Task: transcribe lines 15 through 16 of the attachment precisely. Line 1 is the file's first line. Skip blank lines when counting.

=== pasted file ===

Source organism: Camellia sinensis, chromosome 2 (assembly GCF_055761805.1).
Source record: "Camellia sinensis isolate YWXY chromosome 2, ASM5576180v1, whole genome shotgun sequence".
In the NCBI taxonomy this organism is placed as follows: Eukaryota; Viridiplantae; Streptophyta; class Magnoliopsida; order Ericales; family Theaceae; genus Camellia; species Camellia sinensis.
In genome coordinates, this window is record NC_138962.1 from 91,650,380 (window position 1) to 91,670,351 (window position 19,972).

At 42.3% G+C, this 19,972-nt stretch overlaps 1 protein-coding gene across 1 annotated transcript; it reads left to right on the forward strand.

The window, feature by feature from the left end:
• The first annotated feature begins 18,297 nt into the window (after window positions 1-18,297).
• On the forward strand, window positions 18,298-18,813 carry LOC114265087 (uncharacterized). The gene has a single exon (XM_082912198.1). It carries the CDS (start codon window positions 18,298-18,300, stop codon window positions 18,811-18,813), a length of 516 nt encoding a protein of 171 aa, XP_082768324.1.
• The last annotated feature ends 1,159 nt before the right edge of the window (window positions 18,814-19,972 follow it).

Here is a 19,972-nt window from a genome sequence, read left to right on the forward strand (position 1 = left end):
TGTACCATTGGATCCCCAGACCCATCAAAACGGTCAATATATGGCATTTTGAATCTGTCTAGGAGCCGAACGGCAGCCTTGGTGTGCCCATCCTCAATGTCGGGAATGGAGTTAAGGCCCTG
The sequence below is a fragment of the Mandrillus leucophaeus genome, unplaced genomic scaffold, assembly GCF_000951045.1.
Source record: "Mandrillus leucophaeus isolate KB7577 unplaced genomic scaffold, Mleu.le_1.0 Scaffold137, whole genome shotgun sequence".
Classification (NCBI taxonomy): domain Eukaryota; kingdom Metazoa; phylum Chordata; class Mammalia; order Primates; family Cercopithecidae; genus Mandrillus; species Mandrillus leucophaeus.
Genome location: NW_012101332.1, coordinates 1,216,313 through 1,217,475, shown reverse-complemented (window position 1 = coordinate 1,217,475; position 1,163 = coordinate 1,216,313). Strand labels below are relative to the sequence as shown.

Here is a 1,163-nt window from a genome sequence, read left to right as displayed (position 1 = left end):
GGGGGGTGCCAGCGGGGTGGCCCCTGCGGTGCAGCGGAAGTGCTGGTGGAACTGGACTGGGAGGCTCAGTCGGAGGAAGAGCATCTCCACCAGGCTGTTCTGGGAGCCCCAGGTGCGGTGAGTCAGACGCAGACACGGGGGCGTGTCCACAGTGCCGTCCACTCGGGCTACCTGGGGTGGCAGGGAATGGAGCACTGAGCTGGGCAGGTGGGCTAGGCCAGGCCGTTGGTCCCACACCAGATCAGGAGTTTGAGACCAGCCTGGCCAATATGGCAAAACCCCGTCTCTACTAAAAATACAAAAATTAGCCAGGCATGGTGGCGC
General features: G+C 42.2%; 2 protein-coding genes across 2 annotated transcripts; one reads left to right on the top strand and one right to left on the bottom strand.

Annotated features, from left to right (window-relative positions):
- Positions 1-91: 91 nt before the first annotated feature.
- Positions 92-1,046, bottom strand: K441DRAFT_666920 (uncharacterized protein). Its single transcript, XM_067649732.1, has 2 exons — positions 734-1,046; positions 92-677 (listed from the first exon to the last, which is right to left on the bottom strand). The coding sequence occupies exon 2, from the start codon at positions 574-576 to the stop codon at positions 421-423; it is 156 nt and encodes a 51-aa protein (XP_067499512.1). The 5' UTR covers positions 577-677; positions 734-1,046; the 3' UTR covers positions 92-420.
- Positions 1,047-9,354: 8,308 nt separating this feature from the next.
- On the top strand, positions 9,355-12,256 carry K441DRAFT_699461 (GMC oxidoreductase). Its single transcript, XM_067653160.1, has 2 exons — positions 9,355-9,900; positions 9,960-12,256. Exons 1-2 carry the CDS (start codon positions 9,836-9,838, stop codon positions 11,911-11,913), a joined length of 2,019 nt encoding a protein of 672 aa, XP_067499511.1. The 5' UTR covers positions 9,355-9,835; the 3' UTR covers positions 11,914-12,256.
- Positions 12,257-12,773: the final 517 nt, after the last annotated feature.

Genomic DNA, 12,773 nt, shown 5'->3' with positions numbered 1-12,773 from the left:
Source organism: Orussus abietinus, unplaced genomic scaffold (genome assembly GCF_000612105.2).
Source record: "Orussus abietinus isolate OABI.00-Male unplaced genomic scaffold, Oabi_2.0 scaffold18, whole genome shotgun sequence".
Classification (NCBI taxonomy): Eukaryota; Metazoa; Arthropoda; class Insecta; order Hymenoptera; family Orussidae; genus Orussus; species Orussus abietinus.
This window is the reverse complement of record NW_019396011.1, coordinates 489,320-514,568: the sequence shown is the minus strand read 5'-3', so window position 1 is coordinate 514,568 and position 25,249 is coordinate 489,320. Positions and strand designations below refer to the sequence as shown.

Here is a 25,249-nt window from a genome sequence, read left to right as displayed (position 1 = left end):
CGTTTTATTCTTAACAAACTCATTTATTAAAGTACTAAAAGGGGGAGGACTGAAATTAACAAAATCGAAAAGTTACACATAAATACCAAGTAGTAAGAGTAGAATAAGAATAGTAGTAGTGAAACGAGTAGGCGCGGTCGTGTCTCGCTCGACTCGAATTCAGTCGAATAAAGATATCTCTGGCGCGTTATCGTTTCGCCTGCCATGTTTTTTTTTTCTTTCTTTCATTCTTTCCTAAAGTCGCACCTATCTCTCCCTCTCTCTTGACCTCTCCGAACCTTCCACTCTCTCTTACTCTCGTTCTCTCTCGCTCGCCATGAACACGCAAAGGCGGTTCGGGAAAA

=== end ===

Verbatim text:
Genome location: NW_012101332.1, coordinates 1,216,313 through 1,217,475, shown reverse-complemented (window position 1 = coordinate 1,217,475; position 1,163 = coordinate 1,216,313). Strand labels below are relative to the sequence as shown.

Here is a 1,163-nt window from a genome sequence, read left to right as displayed (position 1 = left end):